1 Reply Latest reply on Feb 15, 2013 11:17 AM by Jared Conway

    Modeling tissue or colloidal suspension in Flow Simulation

    Mark Stringham

      Hello Flow Simulation gurus.

       

      I would like to model heat transfer through body tissue or colloidal suspensions (such as gelatin) that basically consist of a solid-water matrix. As heat is applied, some of the water evaporates and changes the thermal and physical properties of the material. I would like to obtain the time-dependent temperature change through the material as a hot electrode is applied to a local area. Any idea how to approach this to get a realistic model? I am assuming I wil have to input table/curve data for the tissue or colloid thermal and physical properties. Do you know of any sources of thermal properties of body tissues? How to handle the changing water content? Any suggestions are welcome!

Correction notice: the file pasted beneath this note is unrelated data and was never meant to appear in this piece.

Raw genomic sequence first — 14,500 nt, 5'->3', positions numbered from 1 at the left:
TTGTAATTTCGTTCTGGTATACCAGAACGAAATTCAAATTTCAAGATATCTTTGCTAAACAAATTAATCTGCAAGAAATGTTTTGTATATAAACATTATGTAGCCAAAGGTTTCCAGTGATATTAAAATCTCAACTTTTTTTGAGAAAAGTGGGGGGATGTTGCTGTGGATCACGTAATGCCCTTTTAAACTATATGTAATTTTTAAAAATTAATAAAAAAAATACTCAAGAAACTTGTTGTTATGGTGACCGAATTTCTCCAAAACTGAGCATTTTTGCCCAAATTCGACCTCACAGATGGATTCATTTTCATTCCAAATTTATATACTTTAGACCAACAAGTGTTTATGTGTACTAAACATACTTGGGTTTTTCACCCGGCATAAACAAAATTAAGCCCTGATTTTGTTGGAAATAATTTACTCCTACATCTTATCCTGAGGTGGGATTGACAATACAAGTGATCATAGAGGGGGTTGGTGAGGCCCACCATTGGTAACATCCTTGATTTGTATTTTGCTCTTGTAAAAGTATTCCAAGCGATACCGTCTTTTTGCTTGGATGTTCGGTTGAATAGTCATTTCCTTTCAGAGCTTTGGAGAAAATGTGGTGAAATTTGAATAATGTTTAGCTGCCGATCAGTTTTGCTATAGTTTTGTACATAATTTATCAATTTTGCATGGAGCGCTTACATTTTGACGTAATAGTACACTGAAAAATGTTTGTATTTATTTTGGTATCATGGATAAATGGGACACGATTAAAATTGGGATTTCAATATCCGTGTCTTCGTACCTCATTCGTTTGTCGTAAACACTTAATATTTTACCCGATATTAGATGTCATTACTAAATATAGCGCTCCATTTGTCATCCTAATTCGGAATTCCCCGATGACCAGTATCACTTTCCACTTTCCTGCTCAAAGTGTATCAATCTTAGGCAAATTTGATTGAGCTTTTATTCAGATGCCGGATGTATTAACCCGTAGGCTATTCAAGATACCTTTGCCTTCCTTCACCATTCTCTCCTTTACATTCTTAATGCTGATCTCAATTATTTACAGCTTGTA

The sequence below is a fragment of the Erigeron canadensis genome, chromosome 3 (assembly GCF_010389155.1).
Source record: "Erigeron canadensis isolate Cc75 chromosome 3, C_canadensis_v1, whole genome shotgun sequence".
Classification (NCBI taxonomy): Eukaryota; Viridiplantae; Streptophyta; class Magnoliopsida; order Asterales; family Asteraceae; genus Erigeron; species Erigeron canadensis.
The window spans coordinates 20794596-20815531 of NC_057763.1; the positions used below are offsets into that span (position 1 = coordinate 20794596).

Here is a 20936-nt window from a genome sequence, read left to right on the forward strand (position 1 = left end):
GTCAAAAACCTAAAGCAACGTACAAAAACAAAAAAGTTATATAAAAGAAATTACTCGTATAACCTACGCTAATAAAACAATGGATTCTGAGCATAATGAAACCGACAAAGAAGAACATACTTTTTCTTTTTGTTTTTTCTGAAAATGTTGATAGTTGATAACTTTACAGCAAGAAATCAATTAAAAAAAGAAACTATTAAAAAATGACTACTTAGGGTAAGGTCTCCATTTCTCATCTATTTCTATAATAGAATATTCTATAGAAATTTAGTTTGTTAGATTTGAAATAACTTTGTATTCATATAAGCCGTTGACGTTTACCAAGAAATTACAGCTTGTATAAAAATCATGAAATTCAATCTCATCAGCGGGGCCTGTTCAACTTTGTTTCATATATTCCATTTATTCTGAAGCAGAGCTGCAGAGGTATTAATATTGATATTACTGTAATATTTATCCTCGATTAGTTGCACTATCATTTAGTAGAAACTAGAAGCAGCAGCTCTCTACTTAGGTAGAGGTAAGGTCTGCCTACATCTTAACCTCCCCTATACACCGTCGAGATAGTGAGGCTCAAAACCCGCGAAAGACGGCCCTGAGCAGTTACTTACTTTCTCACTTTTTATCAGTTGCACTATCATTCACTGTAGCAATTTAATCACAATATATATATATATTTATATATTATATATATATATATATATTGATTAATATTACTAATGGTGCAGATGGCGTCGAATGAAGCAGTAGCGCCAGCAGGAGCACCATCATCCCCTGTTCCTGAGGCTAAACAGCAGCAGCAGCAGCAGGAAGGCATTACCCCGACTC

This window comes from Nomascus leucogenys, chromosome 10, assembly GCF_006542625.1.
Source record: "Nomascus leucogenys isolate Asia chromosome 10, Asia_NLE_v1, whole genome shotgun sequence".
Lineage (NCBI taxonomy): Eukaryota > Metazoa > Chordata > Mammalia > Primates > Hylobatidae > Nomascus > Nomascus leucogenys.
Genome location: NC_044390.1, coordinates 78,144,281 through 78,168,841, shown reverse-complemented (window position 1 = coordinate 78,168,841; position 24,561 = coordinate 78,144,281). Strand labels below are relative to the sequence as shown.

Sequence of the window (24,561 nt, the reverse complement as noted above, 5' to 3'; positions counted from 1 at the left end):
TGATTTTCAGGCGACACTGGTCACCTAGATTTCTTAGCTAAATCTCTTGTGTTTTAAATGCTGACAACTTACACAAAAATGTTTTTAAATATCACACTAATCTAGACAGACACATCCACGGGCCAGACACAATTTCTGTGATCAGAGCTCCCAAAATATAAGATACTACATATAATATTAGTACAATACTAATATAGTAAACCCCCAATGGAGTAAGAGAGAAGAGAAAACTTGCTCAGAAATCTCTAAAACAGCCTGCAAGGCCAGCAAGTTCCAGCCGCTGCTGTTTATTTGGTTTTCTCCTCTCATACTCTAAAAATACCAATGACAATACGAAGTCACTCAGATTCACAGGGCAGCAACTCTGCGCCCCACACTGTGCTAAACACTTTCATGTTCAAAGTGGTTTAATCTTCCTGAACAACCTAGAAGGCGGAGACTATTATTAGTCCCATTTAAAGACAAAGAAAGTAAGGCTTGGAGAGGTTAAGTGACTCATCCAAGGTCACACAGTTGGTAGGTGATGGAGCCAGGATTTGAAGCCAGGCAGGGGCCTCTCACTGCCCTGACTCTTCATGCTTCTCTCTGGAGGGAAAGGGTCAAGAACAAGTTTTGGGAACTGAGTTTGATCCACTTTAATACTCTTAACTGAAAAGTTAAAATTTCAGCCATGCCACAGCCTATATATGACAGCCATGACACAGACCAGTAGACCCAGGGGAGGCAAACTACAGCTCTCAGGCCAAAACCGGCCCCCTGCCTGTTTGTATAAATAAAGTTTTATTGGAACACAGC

• Re: Modeling tissue or colloidal suspension in Flow Simulation
          Jared Conway

          I think you've got it. The only option would be to create a material where you "fake" the water loss using a property vs temperature curve. You might be able to get away with the rule of mixtures if you know what the properties of the 2 materials are at the 2 temperatures and the volume/mass fraction of each at those points.

           

          To get a realistic model, you're going to need a physical experiment to validate your method. But once you've done that, you should be able to use the technique on future models.